Sometimes wearing bowties or ties with a women’s shirt seems oxymoronic in the sense that it looks like you are putting something made for men on something made for women. The differences between men’s and women’s clothing are often very dramatic, so you get juxtapositions. That sort of thing can be tasteful on someone who doesn’t veer one way often, but for someone who wants menswear-inspired clothing, not so much.
Ideally, I would like a more gender bending wardrobe, reflecting my identity. I’m talking about androgynous wear—not necessarily what you see on the runway, but definitely garments that obscure the body underneath. Button-downs are my go to, but they are not all that exciting. Monday through Friday, I am in slacks and button-downs—pretty simple. I would love to be a little more creative. This would, however, require the professional world being more receptive.
I used to wear the craziest stuff—neon, animal prints, wacky stuff. I was known for having hot pink boots, my hair was half black and blonde. I lost all that when I rid my wardrobe of color. I’m now regaining it in a deliberate way. I was much younger when I was doing all of that and it just wouldn’t fly now. But I would like to push the boundaries more, make it harder for people to put me in a box.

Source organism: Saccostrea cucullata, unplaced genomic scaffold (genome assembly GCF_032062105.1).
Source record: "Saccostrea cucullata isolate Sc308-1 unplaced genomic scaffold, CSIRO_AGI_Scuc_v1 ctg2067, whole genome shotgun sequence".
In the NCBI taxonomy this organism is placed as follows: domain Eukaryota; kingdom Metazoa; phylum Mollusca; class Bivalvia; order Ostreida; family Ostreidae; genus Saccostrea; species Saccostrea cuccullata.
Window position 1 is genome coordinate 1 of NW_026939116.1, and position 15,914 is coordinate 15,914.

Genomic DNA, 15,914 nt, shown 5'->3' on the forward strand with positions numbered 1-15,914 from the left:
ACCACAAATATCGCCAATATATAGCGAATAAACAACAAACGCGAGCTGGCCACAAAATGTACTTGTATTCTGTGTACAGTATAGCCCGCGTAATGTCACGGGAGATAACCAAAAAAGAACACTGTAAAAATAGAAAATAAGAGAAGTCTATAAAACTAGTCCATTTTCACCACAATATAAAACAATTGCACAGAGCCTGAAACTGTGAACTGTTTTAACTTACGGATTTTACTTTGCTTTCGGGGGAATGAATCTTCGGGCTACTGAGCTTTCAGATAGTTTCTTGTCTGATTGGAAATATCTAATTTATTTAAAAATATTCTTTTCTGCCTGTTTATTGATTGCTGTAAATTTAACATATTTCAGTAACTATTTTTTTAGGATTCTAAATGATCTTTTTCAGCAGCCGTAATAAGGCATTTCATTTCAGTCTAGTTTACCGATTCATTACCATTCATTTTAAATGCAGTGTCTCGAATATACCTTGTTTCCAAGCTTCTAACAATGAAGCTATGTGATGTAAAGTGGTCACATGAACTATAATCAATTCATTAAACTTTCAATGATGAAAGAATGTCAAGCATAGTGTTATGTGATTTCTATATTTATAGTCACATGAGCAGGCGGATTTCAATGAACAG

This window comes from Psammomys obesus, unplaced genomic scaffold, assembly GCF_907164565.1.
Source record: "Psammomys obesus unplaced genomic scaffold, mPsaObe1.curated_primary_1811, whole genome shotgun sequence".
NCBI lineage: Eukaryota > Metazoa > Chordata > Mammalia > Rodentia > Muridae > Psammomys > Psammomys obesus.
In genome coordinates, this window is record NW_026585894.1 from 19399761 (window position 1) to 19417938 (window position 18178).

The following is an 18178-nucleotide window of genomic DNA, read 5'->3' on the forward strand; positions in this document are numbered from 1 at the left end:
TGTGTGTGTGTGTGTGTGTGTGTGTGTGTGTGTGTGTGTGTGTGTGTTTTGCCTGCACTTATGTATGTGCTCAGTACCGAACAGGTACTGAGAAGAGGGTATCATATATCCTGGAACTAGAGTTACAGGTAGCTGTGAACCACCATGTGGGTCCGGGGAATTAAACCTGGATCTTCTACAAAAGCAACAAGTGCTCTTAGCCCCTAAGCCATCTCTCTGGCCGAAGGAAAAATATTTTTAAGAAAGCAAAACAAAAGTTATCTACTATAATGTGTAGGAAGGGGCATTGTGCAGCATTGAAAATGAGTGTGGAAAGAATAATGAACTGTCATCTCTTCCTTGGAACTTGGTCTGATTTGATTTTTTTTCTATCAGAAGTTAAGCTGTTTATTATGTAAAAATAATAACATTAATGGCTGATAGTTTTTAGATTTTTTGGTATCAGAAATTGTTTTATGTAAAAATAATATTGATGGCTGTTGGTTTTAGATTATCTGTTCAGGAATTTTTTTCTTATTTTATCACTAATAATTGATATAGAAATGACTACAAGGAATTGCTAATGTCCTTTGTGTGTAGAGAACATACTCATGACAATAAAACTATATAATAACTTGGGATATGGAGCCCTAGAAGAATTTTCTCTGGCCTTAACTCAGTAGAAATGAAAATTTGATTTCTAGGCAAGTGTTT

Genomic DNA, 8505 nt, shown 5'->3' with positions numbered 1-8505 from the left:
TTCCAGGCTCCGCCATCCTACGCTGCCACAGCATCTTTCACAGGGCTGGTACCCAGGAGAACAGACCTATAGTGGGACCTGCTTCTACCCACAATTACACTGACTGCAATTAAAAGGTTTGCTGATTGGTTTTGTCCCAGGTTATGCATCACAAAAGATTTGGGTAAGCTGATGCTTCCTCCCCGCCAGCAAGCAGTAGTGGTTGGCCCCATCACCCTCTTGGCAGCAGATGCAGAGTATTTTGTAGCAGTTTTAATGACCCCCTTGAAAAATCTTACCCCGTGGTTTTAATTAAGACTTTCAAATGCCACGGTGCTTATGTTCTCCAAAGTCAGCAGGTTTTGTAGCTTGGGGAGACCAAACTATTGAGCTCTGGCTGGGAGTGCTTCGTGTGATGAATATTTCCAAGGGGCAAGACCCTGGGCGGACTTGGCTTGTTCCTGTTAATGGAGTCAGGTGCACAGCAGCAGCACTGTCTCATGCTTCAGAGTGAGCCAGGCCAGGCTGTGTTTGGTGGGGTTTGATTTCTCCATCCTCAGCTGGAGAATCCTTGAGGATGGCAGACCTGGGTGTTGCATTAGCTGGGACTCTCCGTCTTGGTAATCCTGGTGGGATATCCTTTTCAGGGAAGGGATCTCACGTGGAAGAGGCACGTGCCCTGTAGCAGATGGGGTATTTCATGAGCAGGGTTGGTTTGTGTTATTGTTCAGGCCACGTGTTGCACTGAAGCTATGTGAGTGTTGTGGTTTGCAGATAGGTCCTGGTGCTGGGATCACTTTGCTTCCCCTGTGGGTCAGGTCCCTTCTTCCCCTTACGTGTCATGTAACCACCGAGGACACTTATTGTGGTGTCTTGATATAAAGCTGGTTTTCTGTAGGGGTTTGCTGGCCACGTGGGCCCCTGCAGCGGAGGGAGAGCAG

I went from super feminine to super masculine really fast. I’m now edging my way back. Interestingly, I don’t feel like I could have ended up anywhere in between without first going to the extremes. The first real step of my transition was cutting my hair. The second was the name change from Hannah to Leigh. I don’t think the transition is complete, nor would I necessarily want it to be, but I feel more like my authentic self than ever.
Thank you Leigh. Kelly and I are inspired by your story and impressed by your ability to self-reflect, despite and perhaps even for still being in this, as you call it, liminal space (an intermediate state, phase, or condition). We both had to look up this word! It is so fitting coming from Leigh, definitely a social change agent using intellectual prowess to do good in the world. Leigh’s story exemplifies that those assigned female gender at birth may define themselves in an infinite number of ways, ranging from tomboy, genderqueer to trans. Despite the differing identities, they often share one experience: trouble finding clothes that match their self-identity. Kirrin Finch strives to understand each person's individual needs, because at the end of the day we want people to be free to express themselves in whatever way makes them feel like their true selves.